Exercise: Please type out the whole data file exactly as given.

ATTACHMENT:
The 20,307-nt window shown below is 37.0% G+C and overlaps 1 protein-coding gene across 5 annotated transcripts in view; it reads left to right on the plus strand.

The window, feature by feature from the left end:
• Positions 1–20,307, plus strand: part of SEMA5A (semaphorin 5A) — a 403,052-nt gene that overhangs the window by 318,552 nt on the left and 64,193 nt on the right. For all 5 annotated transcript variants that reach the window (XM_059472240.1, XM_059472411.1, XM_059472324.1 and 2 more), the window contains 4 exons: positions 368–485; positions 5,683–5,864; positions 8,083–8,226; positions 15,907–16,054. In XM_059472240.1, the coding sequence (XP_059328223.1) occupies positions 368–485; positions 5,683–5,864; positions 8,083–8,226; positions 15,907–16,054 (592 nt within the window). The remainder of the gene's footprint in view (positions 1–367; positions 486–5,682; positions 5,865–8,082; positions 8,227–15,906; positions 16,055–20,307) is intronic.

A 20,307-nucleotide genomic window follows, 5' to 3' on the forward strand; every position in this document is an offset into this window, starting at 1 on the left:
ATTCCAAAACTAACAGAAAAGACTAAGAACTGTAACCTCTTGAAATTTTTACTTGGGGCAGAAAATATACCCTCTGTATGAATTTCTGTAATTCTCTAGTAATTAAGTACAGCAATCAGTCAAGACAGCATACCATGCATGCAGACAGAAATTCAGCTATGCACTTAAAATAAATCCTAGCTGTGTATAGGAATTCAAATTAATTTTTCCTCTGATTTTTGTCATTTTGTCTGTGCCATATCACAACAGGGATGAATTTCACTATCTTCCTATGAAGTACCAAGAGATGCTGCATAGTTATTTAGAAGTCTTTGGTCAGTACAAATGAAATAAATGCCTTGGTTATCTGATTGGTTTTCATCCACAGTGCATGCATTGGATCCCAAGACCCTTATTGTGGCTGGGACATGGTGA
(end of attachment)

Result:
The 20,307-nt window shown below is 37.0% G+C and overlaps 1 protein-coding gene across 5 annotated transcripts in view; it reads left to right on the plus strand.

The window, feature by feature from the left end:
• Positions 1–20,307, plus strand: part of SEMA5A (semaphorin 5A) — a 403,052-nt gene that overhangs the window by 318,552 nt on the left and 64,193 nt on the right. For all 5 annotated transcript variants that reach the window (XM_059472240.1, XM_059472411.1, XM_059472324.1 and 2 more), the window contains 4 exons: positions 368–485; positions 5,683–5,864; positions 8,083–8,226; positions 15,907–16,054. In XM_059472240.1, the coding sequence (XP_059328223.1) occupies positions 368–485; positions 5,683–5,864; positions 8,083–8,226; positions 15,907–16,054 (592 nt within the window). The remainder of the gene's footprint in view (positions 1–367; positions 486–5,682; positions 5,865–8,082; positions 8,227–15,906; positions 16,055–20,307) is intronic.

A 20,307-nucleotide genomic window follows, 5' to 3' on the forward strand; every position in this document is an offset into this window, starting at 1 on the left:
ATTCCAAAACTAACAGAAAAGACTAAGAACTGTAACCTCTTGAAATTTTTACTTGGGGCAGAAAATATACCCTCTGTATGAATTTCTGTAATTCTCTAGTAATTAAGTACAGCAATCAGTCAAGACAGCATACCATGCATGCAGACAGAAATTCAGCTATGCACTTAAAATAAATCCTAGCTGTGTATAGGAATTCAAATTAATTTTTCCTCTGATTTTTGTCATTTTGTCTGTGCCATATCACAACAGGGATGAATTTCACTATCTTCCTATGAAGTACCAAGAGATGCTGCATAGTTATTTAGAAGTCTTTGGTCAGTACAAATGAAATAAATGCCTTGGTTATCTGATTGGTTTTCATCCACAGTGCATGCATTGGATCCCAAGACCCTTATTGTGGCTGGGACATGGTGA